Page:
If you enjoyed the video here are several products that we think you will love. Learn his incredible style with these DVDs and his book as your guide.

1. Nishio Aikido, Vols. 1 & 2

2. Nishio Aikido, Vols. 3 & 4

3. Nishio Aikido, Vols. 5 & 6

4. Nishio Aikido, Vols. 7 – 9

5. Aikido: Yurusu Budo

Buy and Save!

May
13

“More baseball & aikido, Oh and Osensei,” by Jack Wada

“Sometimes a book becomes a real friend. You wind up taking it with you to lunch or late dinner, and while you eat you browse, search, and immerse. Such a book for me recently is ‘A Zen Way of Baseball’ by Sadaharu Oh. As has been mentioned in a previous blog, Oh holds the absolute record for career home runs with 868, topping Aaron, Bonds, and Ruth. The book is currently out of print, but was purchased for me online by Seth Spitzer.”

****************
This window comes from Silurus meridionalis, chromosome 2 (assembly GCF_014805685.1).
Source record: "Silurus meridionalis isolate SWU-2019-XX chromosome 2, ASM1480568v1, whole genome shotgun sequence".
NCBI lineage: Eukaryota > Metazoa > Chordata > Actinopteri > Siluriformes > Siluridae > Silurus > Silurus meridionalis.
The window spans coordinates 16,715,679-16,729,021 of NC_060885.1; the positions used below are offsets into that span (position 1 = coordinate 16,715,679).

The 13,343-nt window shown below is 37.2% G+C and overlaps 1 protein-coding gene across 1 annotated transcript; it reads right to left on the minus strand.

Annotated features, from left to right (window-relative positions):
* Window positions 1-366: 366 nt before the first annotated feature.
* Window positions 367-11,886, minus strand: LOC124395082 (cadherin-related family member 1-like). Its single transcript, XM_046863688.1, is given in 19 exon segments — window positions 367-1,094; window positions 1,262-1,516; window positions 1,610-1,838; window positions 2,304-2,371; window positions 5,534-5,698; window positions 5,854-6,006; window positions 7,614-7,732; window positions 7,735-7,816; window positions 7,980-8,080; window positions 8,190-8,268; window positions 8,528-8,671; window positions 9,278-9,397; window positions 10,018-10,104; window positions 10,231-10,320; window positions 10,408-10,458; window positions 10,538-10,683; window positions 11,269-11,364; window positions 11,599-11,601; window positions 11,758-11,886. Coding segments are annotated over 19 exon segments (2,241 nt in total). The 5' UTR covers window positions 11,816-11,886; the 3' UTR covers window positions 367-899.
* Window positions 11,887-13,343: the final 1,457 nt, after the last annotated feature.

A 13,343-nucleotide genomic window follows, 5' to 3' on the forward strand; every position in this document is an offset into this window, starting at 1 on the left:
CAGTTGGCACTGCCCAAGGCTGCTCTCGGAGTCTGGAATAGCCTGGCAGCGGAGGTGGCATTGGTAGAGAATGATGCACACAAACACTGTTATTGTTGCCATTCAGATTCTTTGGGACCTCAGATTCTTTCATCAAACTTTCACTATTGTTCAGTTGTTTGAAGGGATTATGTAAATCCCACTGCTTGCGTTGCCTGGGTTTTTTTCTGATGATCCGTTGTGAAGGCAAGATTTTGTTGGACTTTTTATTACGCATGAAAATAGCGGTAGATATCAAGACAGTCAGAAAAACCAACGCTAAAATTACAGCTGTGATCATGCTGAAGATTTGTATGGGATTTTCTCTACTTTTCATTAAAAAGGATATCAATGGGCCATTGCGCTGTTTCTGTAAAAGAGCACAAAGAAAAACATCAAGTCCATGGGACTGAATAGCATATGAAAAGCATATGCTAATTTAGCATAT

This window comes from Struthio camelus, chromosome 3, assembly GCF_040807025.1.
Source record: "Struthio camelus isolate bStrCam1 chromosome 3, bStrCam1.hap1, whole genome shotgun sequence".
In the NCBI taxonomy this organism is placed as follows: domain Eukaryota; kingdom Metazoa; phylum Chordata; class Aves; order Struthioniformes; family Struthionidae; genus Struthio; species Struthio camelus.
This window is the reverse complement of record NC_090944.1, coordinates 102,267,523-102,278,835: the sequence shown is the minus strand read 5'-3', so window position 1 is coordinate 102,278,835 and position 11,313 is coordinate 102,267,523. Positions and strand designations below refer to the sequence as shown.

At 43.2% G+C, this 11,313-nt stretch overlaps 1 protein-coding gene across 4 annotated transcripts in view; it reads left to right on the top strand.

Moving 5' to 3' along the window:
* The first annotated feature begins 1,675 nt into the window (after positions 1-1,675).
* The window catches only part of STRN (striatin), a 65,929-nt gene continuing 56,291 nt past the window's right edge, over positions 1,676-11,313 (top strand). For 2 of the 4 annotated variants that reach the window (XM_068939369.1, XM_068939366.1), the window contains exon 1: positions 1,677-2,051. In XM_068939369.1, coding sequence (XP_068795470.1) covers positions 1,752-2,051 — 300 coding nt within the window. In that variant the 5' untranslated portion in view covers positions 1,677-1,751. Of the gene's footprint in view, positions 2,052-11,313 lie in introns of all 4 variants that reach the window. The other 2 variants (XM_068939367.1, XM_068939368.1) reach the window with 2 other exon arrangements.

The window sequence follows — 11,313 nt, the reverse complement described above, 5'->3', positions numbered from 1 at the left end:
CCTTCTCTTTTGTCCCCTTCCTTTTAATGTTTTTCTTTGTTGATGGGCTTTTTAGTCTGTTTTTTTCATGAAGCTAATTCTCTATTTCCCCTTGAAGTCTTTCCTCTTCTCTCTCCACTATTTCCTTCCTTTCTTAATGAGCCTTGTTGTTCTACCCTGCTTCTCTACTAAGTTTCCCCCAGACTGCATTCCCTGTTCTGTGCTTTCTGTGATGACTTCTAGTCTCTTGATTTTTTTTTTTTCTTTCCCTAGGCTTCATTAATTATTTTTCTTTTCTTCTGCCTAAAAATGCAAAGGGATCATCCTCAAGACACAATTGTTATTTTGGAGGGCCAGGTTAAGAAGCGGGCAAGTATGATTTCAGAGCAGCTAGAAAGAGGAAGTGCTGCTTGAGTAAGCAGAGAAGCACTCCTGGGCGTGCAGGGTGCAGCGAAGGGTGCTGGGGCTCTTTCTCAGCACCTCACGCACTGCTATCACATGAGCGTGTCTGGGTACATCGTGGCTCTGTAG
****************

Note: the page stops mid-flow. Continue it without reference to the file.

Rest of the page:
Click here to read entire article.

May
13

“Moment by Moment: The Healing Journey of Molly Hale” wins award

www.cultureunplugged.com has chosen “Moment by Moment: The Healing Journey of Molly Hale” as their feature film for their Film Festival: Spirit Enlightened beginning May 13 through May 17. The documentary has won their “Film-Maker’s choice Award for Best Art”. Please share this with as many of your contacts as you are comfortable throughout the world. This has far-reaching potential for exposing the works of filmmaker Dorothy Fadiman and supporting the vision of Jeramy and I.

Jeramy and I working on exciting new projects which we will be sharing with you soon.

There is a video trailer on youtube for Moment by Moment: http://www.youtube.com/watch?v=Rr-KunjNnaE

Molly Hale was a participant in the Aiki Expo events sponsored by Aikido Journal.